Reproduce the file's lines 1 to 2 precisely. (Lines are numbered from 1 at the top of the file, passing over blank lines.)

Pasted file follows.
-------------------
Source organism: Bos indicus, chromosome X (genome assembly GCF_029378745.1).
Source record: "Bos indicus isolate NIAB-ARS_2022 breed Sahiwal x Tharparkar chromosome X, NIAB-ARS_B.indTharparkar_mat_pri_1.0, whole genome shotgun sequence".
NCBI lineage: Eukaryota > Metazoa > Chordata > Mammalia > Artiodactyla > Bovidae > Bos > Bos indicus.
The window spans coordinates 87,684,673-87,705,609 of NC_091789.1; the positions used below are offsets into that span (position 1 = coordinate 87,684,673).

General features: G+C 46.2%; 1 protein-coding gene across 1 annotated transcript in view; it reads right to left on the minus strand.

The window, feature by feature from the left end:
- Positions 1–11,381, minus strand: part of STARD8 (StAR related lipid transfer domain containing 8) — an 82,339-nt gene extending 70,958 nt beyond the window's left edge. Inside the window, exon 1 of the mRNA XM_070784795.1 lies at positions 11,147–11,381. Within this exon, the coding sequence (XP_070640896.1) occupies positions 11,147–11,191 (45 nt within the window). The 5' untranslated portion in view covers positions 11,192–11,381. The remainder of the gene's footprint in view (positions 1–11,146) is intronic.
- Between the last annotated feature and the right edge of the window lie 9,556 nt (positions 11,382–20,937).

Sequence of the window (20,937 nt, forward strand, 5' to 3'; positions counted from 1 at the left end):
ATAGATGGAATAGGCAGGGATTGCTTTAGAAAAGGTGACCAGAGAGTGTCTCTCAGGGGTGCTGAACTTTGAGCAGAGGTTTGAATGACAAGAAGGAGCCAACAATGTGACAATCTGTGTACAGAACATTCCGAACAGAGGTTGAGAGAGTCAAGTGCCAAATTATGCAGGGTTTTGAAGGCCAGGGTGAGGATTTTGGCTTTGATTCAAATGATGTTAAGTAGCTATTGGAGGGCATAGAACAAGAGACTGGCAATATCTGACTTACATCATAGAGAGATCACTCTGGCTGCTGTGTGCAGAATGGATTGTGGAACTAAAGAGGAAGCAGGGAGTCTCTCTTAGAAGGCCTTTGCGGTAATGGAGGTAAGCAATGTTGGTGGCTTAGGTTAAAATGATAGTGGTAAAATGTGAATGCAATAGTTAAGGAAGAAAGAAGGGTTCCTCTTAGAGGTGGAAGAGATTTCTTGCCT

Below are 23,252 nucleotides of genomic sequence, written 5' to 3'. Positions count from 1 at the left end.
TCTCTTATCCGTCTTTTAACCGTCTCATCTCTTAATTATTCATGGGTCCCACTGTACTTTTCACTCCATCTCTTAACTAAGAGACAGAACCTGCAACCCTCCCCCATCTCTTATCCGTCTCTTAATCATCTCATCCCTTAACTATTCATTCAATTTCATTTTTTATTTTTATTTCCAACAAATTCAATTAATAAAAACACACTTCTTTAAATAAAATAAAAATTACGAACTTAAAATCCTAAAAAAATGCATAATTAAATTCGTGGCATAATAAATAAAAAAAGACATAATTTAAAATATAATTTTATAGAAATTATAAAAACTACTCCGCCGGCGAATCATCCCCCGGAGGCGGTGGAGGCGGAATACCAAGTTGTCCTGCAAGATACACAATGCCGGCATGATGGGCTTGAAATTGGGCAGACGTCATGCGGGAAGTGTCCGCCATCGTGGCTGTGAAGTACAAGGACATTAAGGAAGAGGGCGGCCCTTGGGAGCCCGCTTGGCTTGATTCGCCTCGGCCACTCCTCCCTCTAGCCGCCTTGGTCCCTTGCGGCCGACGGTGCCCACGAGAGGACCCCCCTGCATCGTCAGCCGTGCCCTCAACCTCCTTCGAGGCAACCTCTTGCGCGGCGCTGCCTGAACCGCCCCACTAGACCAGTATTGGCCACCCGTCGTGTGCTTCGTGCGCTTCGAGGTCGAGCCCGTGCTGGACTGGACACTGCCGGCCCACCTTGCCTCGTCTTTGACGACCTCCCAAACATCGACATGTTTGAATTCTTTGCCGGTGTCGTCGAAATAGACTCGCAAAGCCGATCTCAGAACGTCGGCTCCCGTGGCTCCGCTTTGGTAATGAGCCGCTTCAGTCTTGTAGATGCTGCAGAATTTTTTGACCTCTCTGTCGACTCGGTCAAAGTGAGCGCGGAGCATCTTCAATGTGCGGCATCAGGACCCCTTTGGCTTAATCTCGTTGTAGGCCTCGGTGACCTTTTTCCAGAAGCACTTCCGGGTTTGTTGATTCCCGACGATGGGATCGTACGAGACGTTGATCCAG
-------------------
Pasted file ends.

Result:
Source organism: Bos indicus, chromosome X (genome assembly GCF_029378745.1).
Source record: "Bos indicus isolate NIAB-ARS_2022 breed Sahiwal x Tharparkar chromosome X, NIAB-ARS_B.indTharparkar_mat_pri_1.0, whole genome shotgun sequence".